Any time that a stator must be replaced the flywheel should also be inspected. Some things to look for are indications of overheating such as blued metal or burn marks, as well as any signs that the magnets themselves have been physically damaged. Any damage to the magnets will alter the magnetic field and may prevent proper AC from being induced via the stator windings.
Basic maintenance: When the flywheel has been removed, after checking it for damage, apply some WD-40 to a soft cloth and wipe down the inside to remove any accumulation of unwanted material.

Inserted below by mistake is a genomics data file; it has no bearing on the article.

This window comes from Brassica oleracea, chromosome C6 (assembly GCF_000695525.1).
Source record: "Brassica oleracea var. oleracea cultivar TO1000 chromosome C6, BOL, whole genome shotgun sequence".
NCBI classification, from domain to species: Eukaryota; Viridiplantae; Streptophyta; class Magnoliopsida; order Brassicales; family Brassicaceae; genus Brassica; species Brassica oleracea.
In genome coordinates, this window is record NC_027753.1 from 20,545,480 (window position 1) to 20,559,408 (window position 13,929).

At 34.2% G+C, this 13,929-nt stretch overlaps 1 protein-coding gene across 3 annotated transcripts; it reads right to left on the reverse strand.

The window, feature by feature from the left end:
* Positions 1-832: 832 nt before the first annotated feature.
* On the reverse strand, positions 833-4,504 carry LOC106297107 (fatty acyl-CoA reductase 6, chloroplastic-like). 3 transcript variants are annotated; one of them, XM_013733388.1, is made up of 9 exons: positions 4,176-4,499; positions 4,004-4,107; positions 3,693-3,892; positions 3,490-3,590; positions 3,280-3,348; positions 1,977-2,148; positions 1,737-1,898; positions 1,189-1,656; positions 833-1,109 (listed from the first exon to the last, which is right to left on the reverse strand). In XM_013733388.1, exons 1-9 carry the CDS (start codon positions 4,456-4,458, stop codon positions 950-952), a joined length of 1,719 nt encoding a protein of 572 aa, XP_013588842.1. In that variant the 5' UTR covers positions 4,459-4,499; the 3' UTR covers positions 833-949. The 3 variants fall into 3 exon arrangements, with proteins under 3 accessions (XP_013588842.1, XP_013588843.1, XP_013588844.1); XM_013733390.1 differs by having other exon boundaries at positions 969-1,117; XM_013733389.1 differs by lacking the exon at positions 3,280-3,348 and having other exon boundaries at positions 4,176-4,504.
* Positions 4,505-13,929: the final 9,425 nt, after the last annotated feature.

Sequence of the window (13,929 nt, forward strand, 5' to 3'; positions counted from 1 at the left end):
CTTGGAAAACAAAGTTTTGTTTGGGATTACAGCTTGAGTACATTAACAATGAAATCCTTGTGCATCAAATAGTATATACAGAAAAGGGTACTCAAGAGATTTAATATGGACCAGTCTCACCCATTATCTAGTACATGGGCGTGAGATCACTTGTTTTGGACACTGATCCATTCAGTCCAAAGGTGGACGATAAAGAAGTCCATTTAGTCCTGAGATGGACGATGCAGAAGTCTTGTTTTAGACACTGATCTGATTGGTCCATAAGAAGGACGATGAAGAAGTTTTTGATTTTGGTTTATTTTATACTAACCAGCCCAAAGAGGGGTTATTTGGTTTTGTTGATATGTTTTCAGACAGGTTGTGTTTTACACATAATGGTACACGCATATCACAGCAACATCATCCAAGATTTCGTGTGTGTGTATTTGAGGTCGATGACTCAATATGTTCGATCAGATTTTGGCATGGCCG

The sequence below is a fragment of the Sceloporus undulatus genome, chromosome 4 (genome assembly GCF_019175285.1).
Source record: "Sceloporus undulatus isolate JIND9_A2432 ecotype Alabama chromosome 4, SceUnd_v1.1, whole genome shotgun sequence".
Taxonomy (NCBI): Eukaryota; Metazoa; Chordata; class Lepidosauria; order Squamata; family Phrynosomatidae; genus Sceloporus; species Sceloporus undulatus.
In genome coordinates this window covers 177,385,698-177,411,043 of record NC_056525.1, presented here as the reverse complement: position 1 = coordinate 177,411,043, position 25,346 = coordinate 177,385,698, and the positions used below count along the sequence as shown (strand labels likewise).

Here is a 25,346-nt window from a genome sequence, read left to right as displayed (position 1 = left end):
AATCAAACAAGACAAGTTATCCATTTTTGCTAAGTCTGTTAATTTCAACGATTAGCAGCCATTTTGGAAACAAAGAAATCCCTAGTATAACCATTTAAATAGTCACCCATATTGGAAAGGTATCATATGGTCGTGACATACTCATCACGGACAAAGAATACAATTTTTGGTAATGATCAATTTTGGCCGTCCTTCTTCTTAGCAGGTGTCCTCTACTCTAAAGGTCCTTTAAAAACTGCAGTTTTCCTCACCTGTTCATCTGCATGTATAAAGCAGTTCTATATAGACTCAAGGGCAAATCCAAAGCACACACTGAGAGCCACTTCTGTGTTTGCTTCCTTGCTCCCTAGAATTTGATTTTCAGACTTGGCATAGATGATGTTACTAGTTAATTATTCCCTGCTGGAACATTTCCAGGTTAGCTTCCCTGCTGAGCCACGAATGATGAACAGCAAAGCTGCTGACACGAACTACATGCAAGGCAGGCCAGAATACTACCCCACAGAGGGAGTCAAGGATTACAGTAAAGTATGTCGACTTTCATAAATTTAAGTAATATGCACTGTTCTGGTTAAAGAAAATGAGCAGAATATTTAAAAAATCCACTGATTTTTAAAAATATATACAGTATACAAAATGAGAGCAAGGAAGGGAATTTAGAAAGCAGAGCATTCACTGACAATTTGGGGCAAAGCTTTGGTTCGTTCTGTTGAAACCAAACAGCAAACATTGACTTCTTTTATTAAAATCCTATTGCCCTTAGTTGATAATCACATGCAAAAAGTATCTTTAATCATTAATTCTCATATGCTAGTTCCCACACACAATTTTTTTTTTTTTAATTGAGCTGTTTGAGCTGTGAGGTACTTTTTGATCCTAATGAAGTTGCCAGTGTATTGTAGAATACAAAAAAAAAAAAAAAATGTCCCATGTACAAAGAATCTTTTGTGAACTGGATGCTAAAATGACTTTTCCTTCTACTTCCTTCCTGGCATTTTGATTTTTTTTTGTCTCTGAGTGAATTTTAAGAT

Important: The flywheel contains permanent magnets, so anything in the shop made of a ferrous metal will stick to it!
Be sure to check it for any loose bolts, nuts, screws, sockets, etc. that might be around the shop that the flywheel could pick up while off the vehicle. If installed with any object still stuck to the flywheel, it will be caught in the flywheel’s rotation and will destroy both the flywheel and the stator!
Below is an example of this in practical application. This stator was returned to us on an actual warranty claim off a CBR1000 (yes, someone actually sent this back and claimed it was a manufacturing defect.)
Overhead view: OK so far. Turn it on it’s side, different story The opposite side answers all.